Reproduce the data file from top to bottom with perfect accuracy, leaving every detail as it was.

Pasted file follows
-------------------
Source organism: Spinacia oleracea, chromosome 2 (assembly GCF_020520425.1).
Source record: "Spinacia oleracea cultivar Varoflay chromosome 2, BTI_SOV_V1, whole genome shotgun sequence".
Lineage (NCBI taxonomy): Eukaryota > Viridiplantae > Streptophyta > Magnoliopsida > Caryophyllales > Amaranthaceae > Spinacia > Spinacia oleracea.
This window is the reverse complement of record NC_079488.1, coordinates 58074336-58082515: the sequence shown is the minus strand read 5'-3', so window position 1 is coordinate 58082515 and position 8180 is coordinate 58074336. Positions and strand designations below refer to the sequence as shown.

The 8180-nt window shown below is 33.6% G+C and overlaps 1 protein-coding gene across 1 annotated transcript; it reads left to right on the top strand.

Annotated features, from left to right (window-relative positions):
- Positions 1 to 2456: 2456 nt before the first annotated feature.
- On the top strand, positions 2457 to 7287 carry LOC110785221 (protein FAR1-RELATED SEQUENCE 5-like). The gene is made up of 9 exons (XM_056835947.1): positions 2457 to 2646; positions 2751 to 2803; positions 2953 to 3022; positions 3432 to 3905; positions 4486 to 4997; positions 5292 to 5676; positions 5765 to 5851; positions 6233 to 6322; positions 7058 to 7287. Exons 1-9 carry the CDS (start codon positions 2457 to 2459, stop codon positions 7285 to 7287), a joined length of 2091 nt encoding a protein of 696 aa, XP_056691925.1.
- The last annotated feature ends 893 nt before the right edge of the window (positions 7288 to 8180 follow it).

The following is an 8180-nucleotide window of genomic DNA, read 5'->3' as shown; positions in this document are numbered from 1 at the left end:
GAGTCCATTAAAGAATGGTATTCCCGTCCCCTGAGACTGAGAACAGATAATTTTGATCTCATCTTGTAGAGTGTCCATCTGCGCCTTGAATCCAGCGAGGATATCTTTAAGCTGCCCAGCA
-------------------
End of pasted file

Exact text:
Source organism: Spinacia oleracea, chromosome 2 (assembly GCF_020520425.1).
Source record: "Spinacia oleracea cultivar Varoflay chromosome 2, BTI_SOV_V1, whole genome shotgun sequence".
Lineage (NCBI taxonomy): Eukaryota > Viridiplantae > Streptophyta > Magnoliopsida > Caryophyllales > Amaranthaceae > Spinacia > Spinacia oleracea.
This window is the reverse complement of record NC_079488.1, coordinates 58074336-58082515: the sequence shown is the minus strand read 5'-3', so window position 1 is coordinate 58082515 and position 8180 is coordinate 58074336. Positions and strand designations below refer to the sequence as shown.

The 8180-nt window shown below is 33.6% G+C and overlaps 1 protein-coding gene across 1 annotated transcript; it reads left to right on the top strand.

Annotated features, from left to right (window-relative positions):
- Positions 1 to 2456: 2456 nt before the first annotated feature.
- On the top strand, positions 2457 to 7287 carry LOC110785221 (protein FAR1-RELATED SEQUENCE 5-like). The gene is made up of 9 exons (XM_056835947.1): positions 2457 to 2646; positions 2751 to 2803; positions 2953 to 3022; positions 3432 to 3905; positions 4486 to 4997; positions 5292 to 5676; positions 5765 to 5851; positions 6233 to 6322; positions 7058 to 7287. Exons 1-9 carry the CDS (start codon positions 2457 to 2459, stop codon positions 7285 to 7287), a joined length of 2091 nt encoding a protein of 696 aa, XP_056691925.1.
- The last annotated feature ends 893 nt before the right edge of the window (positions 7288 to 8180 follow it).

The following is an 8180-nucleotide window of genomic DNA, read 5'->3' as shown; positions in this document are numbered from 1 at the left end:
GAGTCCATTAAAGAATGGTATTCCCGTCCCCTGAGACTGAGAACAGATAATTTTGATCTCATCTTGTAGAGTGTCCATCTGCGCCTTGAATCCAGCGAGGATATCTTTAAGCTGCCCAGCA